High economic growth rates have failed to improve food security in India leaving the country facing a crisis in its rural economy, the UN World Food Programme warned yesterday. India has grown at about 9 per cent annually over the past three years, making it the second fastest growing economy in the world. Yet researchers behind the WFP's latest report on State of Food Insecurity in Rural India said rural unemployment was growing and had worsened over a decade celebrated for rising prosperity.

21 February 2009

The United Nations World Food Programme (UNWFP) says that most rural Indians are victims of malnutrition, despite the introduction of several government schemes to end the problem. A UNWFP with MS Swaminathan Research Foundation report released here said that 40 per cent of children under the age of three are underweight and a third of all men and women suffer from chronic energy deficiency.

20 February 2009

Jaipur - World experts in salt and iodine deficiencies are working for protecting the 38 million children born at risk of iodine deficiency disorders and making efforts to ensure salt is iodised. The two-day meet of Network for Sustained Elimination of Iodine Deficiency (IODINE NETWORK) began here yesterday to address deficiencies that continue to have devastating effects on children around the world, a Network spokesman said. [...] Iodine Network members at the meeting include representatives from UNICEF, the World Health Organisation (WHO), the World Food Programme (WFP), the Micronutrient Initiative (MI), the Global Alliance on Improved Nutrition (GAIN), Salt Institute, EU Salt, China National Salt Industry Corporation, the International Council for the Control of Iodine Deficiency Disorders (ICCIDD) and the Centre for Disease Control and Prevention.

20 February 2009

At a recent meeting on food security in Madrid, Jacques Diouf, Director General of the Food and Agriculture Organisation, said that there are “almost one billion who are hungry, out of the 6.5 billion who make up the world population”. At the same meet, Josette Sheeran, World Food Programme’s Executive Director, said the bill for feeding the hungry in 2009 would be somewhere near $5.2 billion. No doubt, the times are tough. Especially for India, considering that the country was ranked 66th in a list of 88 ‘developing countries and countries in transition’ in the 2008 Global Hunger Index.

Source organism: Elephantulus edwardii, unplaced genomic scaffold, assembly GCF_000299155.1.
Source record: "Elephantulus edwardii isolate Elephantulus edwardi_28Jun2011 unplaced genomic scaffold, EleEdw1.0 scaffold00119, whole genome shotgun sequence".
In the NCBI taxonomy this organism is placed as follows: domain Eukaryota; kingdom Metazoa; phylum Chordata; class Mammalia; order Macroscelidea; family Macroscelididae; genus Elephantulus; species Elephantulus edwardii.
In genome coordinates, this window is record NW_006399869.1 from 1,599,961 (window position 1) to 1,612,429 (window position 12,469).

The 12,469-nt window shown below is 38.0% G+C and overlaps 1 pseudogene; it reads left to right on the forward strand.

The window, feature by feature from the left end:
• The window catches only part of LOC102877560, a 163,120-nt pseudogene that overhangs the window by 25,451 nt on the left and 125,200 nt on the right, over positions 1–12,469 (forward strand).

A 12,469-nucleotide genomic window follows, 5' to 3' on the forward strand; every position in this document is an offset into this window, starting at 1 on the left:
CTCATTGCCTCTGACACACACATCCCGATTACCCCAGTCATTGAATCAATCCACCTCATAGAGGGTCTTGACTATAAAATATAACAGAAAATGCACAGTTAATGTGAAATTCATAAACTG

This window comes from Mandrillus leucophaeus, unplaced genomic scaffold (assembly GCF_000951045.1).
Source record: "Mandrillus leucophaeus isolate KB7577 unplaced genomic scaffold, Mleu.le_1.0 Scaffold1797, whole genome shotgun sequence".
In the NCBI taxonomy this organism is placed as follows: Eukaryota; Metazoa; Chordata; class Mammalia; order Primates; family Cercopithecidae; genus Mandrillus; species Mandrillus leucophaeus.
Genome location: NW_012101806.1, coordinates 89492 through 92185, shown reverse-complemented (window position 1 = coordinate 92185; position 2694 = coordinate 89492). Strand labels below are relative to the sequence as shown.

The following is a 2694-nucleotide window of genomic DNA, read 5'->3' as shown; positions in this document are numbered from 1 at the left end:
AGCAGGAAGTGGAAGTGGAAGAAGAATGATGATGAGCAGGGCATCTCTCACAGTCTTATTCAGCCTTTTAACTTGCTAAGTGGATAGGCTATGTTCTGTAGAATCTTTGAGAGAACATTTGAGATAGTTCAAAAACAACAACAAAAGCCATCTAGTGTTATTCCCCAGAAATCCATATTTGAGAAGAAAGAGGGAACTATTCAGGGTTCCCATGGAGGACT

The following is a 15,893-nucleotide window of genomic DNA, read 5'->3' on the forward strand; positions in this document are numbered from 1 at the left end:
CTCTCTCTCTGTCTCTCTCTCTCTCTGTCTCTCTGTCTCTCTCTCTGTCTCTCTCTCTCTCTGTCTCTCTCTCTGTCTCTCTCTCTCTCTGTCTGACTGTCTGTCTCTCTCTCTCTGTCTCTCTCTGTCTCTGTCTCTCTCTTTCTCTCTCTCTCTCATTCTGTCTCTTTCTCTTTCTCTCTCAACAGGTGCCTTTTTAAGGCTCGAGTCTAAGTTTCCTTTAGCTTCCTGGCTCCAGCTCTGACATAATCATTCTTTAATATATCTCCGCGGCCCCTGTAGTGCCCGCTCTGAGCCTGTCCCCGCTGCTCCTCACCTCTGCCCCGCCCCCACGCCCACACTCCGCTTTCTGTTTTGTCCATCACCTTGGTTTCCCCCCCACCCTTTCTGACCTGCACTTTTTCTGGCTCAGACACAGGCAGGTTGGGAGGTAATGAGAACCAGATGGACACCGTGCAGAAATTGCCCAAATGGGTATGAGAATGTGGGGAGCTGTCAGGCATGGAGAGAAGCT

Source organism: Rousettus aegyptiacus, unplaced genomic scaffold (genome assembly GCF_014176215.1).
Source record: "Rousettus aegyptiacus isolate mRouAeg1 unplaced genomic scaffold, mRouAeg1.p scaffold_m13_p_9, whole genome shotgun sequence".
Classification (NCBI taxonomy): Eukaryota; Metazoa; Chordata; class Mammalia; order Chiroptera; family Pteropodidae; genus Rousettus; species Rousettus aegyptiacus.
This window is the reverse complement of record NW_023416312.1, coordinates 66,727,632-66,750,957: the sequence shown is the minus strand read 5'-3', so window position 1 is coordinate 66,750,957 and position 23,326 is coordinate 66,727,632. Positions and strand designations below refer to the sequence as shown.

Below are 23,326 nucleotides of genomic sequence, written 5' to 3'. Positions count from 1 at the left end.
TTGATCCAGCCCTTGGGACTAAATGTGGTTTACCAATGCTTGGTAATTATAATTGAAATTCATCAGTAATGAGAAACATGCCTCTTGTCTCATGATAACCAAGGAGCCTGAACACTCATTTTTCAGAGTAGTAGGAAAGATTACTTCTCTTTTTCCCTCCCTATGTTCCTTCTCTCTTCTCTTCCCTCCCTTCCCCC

10 February 2009

Malnutrition has claimed the lives of over 50 children in Madhya Pradesh in less than six months. The main reasons being ascribed to the deaths are poorly-equipped government health centres and failure of government schemes to reach a majority of the impoverished, say NGOs. [...] According to the National Health Survey data, the number of malnourished children in the 0-5 years age group is 33,000, which is about 60 percent of the total child population in Madhya Pradesh. The state has with the assistance of the UNICEF and the World Food Programme unveiled several special schemes like the 'Bal Shakti Yojana', 'Shaktimaan' and the 'Bal Sanjeevani Abhiyan', which seek to treat severely malnourished children. "But one can make out the level of nourishment provided to children from the state of anganwadis. They lack basic facilities like seating arrangement, drinking water, separate toilets or space to cook nutritious food," Jain said.